Hope And Glory:
Racism, sexism and class come to a boil in the small West Texas town of Odessa, where Elizabeth Wetmore’s powerful debut novel Valentine is set.
The year is 1976, but time has stood still in this hot, arid nowhere town, that has only just come alive due to the oil boom. The book begins with rape and horrific violence inflicted on Glory Ramirez, a 14-year-old Mexican girl, by a drunk white American man, Dale Strickland. After he has passed out exhausted by his own brutality, the girl, gathers up superhuman strength and walks barefoot to the door of Mary Rose Whitehead.
The young pregnant woman, living in an isolated farmhouse, has a small daughter of her own and is appalled by the condition of the girl. When the rapist follows, she points a rifle at him and keeps him at bay till the cops arrive.
The white men of the town close ranks against Glory (who is so affected by what she has suffered that she does not want to be called by her real name, Gloria) and Mary Rose. When she refuses to back down, Mary Rose is threatened and harassed by everyone; even her husband is furious at her for taking the side of a Mexican girl against her own people. The white women actually say how terrible it must be for the boy’s mother to have her son in jail. The court sequence in which Mary Rose testifies before a hostile crowd and an obviously partial judge is harrowing.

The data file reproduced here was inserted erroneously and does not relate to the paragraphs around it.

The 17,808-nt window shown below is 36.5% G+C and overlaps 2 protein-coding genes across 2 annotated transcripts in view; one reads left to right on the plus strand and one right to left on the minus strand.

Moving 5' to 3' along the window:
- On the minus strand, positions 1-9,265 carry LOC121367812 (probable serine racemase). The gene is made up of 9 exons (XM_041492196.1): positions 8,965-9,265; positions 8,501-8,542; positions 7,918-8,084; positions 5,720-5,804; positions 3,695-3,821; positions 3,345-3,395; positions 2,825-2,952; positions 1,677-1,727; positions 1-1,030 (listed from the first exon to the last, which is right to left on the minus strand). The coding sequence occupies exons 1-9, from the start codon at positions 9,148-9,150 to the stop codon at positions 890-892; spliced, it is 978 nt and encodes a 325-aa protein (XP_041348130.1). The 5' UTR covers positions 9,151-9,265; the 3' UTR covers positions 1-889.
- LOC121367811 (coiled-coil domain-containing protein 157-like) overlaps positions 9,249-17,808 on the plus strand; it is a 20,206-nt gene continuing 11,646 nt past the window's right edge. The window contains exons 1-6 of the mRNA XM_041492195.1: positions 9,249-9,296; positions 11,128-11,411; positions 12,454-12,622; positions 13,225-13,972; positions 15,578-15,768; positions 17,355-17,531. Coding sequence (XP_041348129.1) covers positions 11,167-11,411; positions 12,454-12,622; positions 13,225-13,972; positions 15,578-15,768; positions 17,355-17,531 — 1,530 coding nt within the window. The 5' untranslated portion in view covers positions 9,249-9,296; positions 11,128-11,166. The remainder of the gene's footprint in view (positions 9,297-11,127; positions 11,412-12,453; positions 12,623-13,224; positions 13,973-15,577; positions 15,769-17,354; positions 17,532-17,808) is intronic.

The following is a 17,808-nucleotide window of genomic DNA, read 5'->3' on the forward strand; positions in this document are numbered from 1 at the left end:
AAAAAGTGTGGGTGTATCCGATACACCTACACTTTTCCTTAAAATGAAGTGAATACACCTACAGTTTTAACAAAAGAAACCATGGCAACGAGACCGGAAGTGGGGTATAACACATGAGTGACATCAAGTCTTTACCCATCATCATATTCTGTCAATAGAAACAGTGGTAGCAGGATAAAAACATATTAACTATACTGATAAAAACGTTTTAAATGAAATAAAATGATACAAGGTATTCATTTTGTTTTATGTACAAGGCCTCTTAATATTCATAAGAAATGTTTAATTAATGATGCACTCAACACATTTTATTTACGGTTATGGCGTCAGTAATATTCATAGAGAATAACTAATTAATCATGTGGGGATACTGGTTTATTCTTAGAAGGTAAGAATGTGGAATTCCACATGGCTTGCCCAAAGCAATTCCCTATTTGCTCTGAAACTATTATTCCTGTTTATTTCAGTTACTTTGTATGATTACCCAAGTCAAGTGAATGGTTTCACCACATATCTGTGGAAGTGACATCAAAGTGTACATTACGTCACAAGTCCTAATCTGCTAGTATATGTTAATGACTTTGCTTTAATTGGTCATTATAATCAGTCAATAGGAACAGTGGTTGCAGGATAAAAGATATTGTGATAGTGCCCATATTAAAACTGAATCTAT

The power of money lands hard on the Ramirez family—Glory’s mother is deported, and she has to leave her home with her kindly uncle Victor and spend solitary days in a motel. Her unlikely connection with a white woman lounging by the pool, starts the process of healing for the traumatized girl.
Unnerved by the relentless abusive calls, Mary Rose moves to a home in a more populated area, where her neighbour and supporter is a retired teacher, the recently widowed Corrine Shepard. The older woman has also become unwilling guardian to lonely and fearlessly wild 10-year-old Debra Ann Pierce, whose mother Ginny ran away from home. Debra Ann befriends a damaged ex-soldier, Jesse Belden, who lives in a drain pipe, driving the story to its cathartic climax in the midst of a sandstorm,
Valentine is not an easy read—what the women go through is infuriating and depressing– but it is also uplifting in a way, because kindness, courage and hope exists amidst such rampant cruelty. As the waitress in the local pub observes, “Keep your eyes peeled for the next serial killer,” when the oil fields attract all manner of hell-raising riff-raff to Odessa. In that toxic atmosphere of machismo, the women have very little choice… between silence and doom.
By Elizabeth Wetmore